History of La Bete du Gevaudan - Guest Article by Cryptid Wendigo
There are legends across the globe; they span years, they go back centuries, they could involve animals, monsters, killers, death, and even magic. Some of these legends are documented, and none are more well-documented than La Bête du Gévaudan – typically referred to as a ‘she’ because ‘La Bête’ is a feminine noun in French. Terror and death wracked the southern French countryside between 1764 and 1767. During this time there were 240 reported attacks. Of these, 112 people died, 53 were wounded, and 75 people escaped unharmed.
Most deaths had the same traits, letting the people know that this was the same beast committing them. Victims were usually missing organs, but most of the body was untouched and left for other animals. Sometimes, a victim’s organs would be misplaced such as one case with a woman whose organs were laying neatly on the grass beside her body. More often than not, a victim’s head would be gone – only to be found a little ways away. At times, there would be chewing marks on the bodies, however La Bête would only eat the organs. Sometimes victims would be so well covered with their clothes, people thought they were merely sleeping. Hats would be placed atop heads, clothes would be neatly put on the bodies, but the person would be missing body parts.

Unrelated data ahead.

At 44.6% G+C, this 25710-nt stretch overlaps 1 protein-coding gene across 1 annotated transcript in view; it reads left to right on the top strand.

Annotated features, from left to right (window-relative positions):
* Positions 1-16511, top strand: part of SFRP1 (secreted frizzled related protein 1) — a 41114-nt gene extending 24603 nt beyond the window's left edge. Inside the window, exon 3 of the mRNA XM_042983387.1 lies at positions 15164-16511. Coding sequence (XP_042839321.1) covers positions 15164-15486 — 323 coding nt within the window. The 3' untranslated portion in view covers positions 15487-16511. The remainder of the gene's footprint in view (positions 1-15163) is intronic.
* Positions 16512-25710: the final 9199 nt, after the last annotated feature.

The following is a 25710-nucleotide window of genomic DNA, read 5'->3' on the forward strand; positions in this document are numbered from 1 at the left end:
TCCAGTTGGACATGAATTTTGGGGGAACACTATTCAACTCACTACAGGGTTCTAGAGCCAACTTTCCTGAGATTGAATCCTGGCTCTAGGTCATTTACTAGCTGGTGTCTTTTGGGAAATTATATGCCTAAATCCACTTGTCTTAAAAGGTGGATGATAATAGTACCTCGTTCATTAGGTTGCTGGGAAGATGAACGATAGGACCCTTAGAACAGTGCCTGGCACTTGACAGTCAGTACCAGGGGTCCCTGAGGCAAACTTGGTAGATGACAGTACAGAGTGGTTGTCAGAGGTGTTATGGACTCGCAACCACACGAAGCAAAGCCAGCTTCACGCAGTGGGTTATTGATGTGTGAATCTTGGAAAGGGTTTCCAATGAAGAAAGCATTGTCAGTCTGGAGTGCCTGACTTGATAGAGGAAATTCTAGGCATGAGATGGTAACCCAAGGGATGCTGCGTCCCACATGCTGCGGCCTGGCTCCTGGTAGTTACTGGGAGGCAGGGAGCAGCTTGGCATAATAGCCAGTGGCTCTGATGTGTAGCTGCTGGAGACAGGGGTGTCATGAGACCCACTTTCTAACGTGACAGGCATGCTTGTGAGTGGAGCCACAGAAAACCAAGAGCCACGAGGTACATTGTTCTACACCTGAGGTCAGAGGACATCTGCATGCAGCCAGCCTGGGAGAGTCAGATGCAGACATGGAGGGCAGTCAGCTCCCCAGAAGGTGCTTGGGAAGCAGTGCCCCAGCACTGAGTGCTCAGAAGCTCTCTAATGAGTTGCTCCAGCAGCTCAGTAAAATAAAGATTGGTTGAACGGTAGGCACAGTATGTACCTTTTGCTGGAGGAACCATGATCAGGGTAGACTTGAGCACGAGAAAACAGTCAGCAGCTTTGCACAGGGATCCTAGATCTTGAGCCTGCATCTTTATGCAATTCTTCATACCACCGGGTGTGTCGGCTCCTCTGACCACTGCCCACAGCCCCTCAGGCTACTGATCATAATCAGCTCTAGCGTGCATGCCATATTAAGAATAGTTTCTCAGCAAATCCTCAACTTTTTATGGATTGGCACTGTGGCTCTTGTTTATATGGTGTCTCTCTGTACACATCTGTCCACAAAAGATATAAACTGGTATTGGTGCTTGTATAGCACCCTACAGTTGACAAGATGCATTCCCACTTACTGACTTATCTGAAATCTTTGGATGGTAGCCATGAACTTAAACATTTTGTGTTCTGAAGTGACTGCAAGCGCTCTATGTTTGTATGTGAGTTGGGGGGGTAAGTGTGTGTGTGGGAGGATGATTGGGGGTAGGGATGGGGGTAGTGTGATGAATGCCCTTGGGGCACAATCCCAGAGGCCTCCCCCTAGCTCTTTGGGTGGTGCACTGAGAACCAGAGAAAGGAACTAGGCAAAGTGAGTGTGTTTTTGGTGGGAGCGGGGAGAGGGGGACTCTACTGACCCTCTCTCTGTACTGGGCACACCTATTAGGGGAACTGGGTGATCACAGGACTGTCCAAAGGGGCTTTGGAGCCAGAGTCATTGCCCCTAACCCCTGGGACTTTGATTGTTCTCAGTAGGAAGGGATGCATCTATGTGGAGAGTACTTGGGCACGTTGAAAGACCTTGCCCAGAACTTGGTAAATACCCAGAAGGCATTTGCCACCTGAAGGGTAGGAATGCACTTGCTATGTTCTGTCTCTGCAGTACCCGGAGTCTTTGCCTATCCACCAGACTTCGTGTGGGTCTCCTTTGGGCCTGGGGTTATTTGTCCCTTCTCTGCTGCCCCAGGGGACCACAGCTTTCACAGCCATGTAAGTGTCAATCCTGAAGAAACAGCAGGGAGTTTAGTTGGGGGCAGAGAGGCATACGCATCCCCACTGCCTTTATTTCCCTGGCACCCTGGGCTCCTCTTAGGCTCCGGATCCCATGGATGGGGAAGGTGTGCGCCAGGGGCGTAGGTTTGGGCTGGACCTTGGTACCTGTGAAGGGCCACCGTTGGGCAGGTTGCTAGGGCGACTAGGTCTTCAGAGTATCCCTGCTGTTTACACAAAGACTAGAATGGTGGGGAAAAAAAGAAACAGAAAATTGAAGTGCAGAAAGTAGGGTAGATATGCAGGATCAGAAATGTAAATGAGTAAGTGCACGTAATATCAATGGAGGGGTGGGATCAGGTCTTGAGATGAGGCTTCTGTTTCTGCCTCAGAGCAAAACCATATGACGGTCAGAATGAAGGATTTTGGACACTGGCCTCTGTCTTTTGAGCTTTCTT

According to the majority of reports, La Bête was a canine as big as a calf. She had a broad chest, dark brown or red fur, a white stripe down her chest and belly, large pointed ears, and a tuft of fur at the end of her tail. However, this creature is said to be more than just that. Some people report her to be some form of werewolf. Two women on their way to Mass reported seeing a man emerge from the forest. He offered to bring them to the church as La Bête had just been seen in the area. Before the two women could respond, a hard wind blew open the man’s shirt and the women claimed that they saw his body covered in fur. They even said he hand fur on his hands. There were some people that thought that how La Bête killed was too specific and difficult for an animal to do alone – they thought she was some sort of serial killer. Some others believe that this canid was a wolf-hound trained to kill by the very man that killed her, Jean Chastel, an innkeeper. Evidence of this can be found it one tracks the locations of the murders that La Bête committed. They start nearby Jean Chastel’s house and slowly loop around the countryside until she was shot by him, just a short distance away from his home. Many people believe Jean Chastel trained her to be a vicious beast so he could get credit for the kill. “Monster Slayer” would certainly give him power in the land and bring more business to his inn.
The most curious thing about this animal was not the fact that, even after death, no one identified what she was, but that she was so intelligent. Many of these moments of intelligence have been preserved in the collection of reports and letters published by Pierre Pourcher. One letter was written about the famous encounter between La Bête and a girl by the name of Marie-Jeanne Valet. This encounter is so incredible, there stands a statue of the event in current day Gévaudan: Lozère, France. The following letter describes the event: